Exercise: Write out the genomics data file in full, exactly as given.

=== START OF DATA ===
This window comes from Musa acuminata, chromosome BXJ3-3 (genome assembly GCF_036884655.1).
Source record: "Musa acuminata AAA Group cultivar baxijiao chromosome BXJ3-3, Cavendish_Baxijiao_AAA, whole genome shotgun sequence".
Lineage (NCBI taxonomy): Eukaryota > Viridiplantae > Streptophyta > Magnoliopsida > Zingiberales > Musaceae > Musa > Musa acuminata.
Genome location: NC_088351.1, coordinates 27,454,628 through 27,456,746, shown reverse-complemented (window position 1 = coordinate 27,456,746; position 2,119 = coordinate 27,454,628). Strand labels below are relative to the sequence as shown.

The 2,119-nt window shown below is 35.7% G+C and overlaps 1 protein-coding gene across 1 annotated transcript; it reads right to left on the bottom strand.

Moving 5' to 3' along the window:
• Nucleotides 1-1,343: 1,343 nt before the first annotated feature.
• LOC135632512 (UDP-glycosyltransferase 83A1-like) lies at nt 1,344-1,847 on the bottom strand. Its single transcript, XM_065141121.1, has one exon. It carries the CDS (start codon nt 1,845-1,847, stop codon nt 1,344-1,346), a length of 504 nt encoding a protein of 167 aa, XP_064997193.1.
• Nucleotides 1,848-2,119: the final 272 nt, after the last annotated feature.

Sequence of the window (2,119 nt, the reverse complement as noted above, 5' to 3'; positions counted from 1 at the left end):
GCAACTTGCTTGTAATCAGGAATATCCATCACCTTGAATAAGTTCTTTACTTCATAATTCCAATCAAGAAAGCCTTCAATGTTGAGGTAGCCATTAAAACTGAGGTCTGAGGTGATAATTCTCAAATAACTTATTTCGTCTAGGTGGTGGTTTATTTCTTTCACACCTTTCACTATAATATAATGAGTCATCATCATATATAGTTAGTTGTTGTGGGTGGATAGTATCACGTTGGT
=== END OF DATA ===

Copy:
This window comes from Musa acuminata, chromosome BXJ3-3 (genome assembly GCF_036884655.1).
Source record: "Musa acuminata AAA Group cultivar baxijiao chromosome BXJ3-3, Cavendish_Baxijiao_AAA, whole genome shotgun sequence".
Lineage (NCBI taxonomy): Eukaryota > Viridiplantae > Streptophyta > Magnoliopsida > Zingiberales > Musaceae > Musa > Musa acuminata.
Genome location: NC_088351.1, coordinates 27,454,628 through 27,456,746, shown reverse-complemented (window position 1 = coordinate 27,456,746; position 2,119 = coordinate 27,454,628). Strand labels below are relative to the sequence as shown.

The 2,119-nt window shown below is 35.7% G+C and overlaps 1 protein-coding gene across 1 annotated transcript; it reads right to left on the bottom strand.

Moving 5' to 3' along the window:
• Nucleotides 1-1,343: 1,343 nt before the first annotated feature.
• LOC135632512 (UDP-glycosyltransferase 83A1-like) lies at nt 1,344-1,847 on the bottom strand. Its single transcript, XM_065141121.1, has one exon. It carries the CDS (start codon nt 1,845-1,847, stop codon nt 1,344-1,346), a length of 504 nt encoding a protein of 167 aa, XP_064997193.1.
• Nucleotides 1,848-2,119: the final 272 nt, after the last annotated feature.

Sequence of the window (2,119 nt, the reverse complement as noted above, 5' to 3'; positions counted from 1 at the left end):
GCAACTTGCTTGTAATCAGGAATATCCATCACCTTGAATAAGTTCTTTACTTCATAATTCCAATCAAGAAAGCCTTCAATGTTGAGGTAGCCATTAAAACTGAGGTCTGAGGTGATAATTCTCAAATAACTTATTTCGTCTAGGTGGTGGTTTATTTCTTTCACACCTTTCACTATAATATAATGAGTCATCATCATATATAGTTAGTTGTTGTGGGTGGATAGTATCACGTTGGT